The Shadow Over Innsmouth
by H. P. Lovecraft
  

Review by
Robert Wilfred Franson

Visionary Publishing Company
Everett, Pennsylvania: 1936
158 pages

collected in —
The Outsider and Others, Arkham House: 1939
The Dunwich Horror and Others, Arkham House: 1963
The Dunwich Horror and Others (Joshi corrected text), Arkham House: 1984
Tales (Joshi corrected text), Library of America: 2005
The Complete Fiction (Joshi corrected text), Barnes & Noble: 2011

etc., etc. (but see endnote, below)

March 2006

  

What a topical story this is, seventy-five years after it was written! Recently rereading H. P. Lovecraft's fantasy novella "The Shadow Over Innsmouth", I was struck by what an ideal nightmare it concocts from such current worries as: immigration; racial mixing, even racial degeneration — or evolutionary ascent!; and American ports' vulnerability and security.

Now Lovecraft is not talking ethnic balance and ward politics here, let alone international trade and folk-wandering and realpolitik. Nor is it a horror story in the sense of rats in the walls or corpses in the basement. I certainly would not claim that "The Shadow Over Innsmouth" shares anything reasonable about current public controversies. What it does do is hint-and-describe, in what I think is precisely the right balance and pace, a glimpse into the Cthulhu Mythos of which series it is a part — although it stands alone just fine. It is one of my favorites of all Lovecraft's stories.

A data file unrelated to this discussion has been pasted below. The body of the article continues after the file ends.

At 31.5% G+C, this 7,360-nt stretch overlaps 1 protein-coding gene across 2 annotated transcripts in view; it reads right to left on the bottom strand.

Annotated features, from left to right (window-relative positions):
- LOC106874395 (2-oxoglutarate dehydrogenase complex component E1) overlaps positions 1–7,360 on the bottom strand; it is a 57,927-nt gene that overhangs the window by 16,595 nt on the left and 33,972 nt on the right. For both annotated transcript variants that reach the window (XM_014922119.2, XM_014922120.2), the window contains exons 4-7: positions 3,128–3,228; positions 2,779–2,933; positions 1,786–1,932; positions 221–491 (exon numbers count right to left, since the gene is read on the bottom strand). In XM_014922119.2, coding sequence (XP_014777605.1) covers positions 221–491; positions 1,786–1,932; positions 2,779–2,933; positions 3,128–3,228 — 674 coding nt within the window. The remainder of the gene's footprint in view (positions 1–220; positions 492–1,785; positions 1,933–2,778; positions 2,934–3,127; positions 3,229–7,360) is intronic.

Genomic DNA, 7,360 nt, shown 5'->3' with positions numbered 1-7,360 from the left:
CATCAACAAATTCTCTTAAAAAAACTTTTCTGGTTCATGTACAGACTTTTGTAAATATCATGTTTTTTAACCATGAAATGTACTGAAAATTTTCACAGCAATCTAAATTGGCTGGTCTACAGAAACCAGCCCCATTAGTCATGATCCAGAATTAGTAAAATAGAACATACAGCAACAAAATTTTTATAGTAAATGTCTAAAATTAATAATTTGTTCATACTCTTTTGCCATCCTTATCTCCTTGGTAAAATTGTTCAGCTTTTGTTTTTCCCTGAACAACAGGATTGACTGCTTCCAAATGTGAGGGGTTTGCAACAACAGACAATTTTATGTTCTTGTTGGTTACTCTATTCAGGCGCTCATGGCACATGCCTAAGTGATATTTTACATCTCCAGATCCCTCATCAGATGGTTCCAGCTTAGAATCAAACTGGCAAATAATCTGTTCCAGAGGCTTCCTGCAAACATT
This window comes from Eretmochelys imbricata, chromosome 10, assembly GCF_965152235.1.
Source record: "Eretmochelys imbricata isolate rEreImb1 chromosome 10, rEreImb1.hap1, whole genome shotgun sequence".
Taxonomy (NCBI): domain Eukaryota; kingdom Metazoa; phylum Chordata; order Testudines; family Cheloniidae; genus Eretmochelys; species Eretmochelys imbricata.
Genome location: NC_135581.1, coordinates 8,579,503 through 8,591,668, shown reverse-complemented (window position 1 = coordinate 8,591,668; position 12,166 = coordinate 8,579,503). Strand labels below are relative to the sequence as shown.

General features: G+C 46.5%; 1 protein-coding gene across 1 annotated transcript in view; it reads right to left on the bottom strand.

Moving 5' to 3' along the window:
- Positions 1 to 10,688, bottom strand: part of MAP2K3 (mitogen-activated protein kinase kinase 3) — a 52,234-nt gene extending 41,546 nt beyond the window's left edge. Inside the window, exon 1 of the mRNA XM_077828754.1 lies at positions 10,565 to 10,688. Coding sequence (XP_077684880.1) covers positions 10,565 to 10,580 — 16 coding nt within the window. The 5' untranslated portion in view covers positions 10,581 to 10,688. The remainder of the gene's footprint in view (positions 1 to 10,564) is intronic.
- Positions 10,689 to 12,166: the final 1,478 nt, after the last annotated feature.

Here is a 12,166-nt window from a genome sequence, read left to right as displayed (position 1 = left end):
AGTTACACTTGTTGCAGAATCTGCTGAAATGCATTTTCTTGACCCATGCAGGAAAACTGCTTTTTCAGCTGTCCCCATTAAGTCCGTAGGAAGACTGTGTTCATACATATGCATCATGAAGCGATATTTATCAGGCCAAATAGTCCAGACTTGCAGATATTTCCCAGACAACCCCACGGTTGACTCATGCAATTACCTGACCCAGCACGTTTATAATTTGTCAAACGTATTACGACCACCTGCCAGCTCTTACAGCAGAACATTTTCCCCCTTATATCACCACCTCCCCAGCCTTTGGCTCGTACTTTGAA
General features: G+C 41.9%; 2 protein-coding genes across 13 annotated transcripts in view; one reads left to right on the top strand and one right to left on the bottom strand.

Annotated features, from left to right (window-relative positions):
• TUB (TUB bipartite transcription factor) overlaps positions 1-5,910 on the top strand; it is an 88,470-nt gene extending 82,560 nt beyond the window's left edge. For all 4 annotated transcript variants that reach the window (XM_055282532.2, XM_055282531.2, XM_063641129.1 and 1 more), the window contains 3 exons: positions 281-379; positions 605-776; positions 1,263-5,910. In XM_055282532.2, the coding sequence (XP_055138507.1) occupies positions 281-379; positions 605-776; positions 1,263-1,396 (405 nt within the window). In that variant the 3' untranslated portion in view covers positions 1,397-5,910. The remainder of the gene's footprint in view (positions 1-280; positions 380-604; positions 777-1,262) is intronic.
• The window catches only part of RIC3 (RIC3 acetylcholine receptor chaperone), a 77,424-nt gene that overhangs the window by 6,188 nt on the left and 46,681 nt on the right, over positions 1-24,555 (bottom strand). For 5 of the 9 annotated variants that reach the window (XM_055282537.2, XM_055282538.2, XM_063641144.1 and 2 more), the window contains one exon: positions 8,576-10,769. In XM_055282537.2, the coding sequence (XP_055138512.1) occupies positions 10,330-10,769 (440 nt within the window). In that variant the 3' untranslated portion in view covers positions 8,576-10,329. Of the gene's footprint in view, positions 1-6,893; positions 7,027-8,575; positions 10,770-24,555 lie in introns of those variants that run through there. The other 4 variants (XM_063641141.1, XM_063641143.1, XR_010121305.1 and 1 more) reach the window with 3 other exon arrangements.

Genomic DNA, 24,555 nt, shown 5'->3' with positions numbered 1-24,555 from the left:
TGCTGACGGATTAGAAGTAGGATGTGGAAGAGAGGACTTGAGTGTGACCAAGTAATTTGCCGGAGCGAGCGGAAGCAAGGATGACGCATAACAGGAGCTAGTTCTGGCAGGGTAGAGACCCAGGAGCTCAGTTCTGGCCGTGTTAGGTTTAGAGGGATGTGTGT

HPL surely knows the deeps where many of our ingredients of nightmare grow unnaturally, and he brings them forth and pins them precisely to the landscape:

That was the first I ever heard of shadowed Innsmouth. Any reference to a town not shewn on common maps or listed in recent guide-books would have interested me, and the agent's odd manner of allusion roused something like real curiosity. A town able to inspire such dislike in its neighbours, I thought, must be at least rather unusual, and worthy of a tourist's attention. If it came before Arkham I would stop off there —
  

It is most disturbing when this world of deep exotic nightmare is not distantly long ago or far away, but impinges on our here-and-now, safely everyday world. Yes, Innsmouth is loathed and detested, but a sparsely-traveled bus does pass through the town. If you must go that way, go in daytime.

  

  
© 2006 Robert Wilfred Franson


  
Note:  As with all of Lovecraft's works, try to find a later edition that uses S. T. Joshi's corrected texts, for instance the collections The Dunwich Horror and Others from Arkham House in its 6th printing (1984) or later, At the Mountains of Madness and Other Novels from Arkham House in its 5th printing (1985) or later; and The Complete Fiction from Barnes & Noble (errata corrected, 2011). — RWF
  


 

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